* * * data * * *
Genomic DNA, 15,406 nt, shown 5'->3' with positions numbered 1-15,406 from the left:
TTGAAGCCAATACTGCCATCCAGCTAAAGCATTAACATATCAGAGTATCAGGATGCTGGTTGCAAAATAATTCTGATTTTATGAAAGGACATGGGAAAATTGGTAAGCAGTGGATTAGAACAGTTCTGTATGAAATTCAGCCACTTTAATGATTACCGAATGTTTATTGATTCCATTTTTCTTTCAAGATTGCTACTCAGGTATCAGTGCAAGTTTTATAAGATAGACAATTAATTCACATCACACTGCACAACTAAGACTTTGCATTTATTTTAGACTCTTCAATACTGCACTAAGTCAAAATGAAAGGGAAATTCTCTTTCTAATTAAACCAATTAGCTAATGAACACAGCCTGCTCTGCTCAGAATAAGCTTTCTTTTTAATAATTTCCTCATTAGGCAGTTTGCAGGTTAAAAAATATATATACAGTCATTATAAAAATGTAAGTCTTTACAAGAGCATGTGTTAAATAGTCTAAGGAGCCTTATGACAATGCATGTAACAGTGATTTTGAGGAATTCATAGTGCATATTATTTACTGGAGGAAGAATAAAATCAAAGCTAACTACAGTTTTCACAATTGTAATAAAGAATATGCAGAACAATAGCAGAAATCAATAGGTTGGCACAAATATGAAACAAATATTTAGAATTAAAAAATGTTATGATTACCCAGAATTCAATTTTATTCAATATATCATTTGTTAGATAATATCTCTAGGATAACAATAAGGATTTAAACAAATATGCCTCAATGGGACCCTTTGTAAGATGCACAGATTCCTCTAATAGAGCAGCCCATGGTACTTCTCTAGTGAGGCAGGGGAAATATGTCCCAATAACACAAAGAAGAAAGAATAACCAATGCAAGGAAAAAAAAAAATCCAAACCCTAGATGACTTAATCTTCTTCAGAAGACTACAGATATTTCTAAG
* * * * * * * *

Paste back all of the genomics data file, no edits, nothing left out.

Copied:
Genomic DNA, 15,406 nt, shown 5'->3' with positions numbered 1-15,406 from the left:
TTGAAGCCAATACTGCCATCCAGCTAAAGCATTAACATATCAGAGTATCAGGATGCTGGTTGCAAAATAATTCTGATTTTATGAAAGGACATGGGAAAATTGGTAAGCAGTGGATTAGAACAGTTCTGTATGAAATTCAGCCACTTTAATGATTACCGAATGTTTATTGATTCCATTTTTCTTTCAAGATTGCTACTCAGGTATCAGTGCAAGTTTTATAAGATAGACAATTAATTCACATCACACTGCACAACTAAGACTTTGCATTTATTTTAGACTCTTCAATACTGCACTAAGTCAAAATGAAAGGGAAATTCTCTTTCTAATTAAACCAATTAGCTAATGAACACAGCCTGCTCTGCTCAGAATAAGCTTTCTTTTTAATAATTTCCTCATTAGGCAGTTTGCAGGTTAAAAAATATATATACAGTCATTATAAAAATGTAAGTCTTTACAAGAGCATGTGTTAAATAGTCTAAGGAGCCTTATGACAATGCATGTAACAGTGATTTTGAGGAATTCATAGTGCATATTATTTACTGGAGGAAGAATAAAATCAAAGCTAACTACAGTTTTCACAATTGTAATAAAGAATATGCAGAACAATAGCAGAAATCAATAGGTTGGCACAAATATGAAACAAATATTTAGAATTAAAAAATGTTATGATTACCCAGAATTCAATTTTATTCAATATATCATTTGTTAGATAATATCTCTAGGATAACAATAAGGATTTAAACAAATATGCCTCAATGGGACCCTTTGTAAGATGCACAGATTCCTCTAATAGAGCAGCCCATGGTACTTCTCTAGTGAGGCAGGGGAAATATGTCCCAATAACACAAAGAAGAAAGAATAACCAATGCAAGGAAAAAAAAAAATCCAAACCCTAGATGACTTAATCTTCTTCAGAAGACTACAGATATTTCTAAG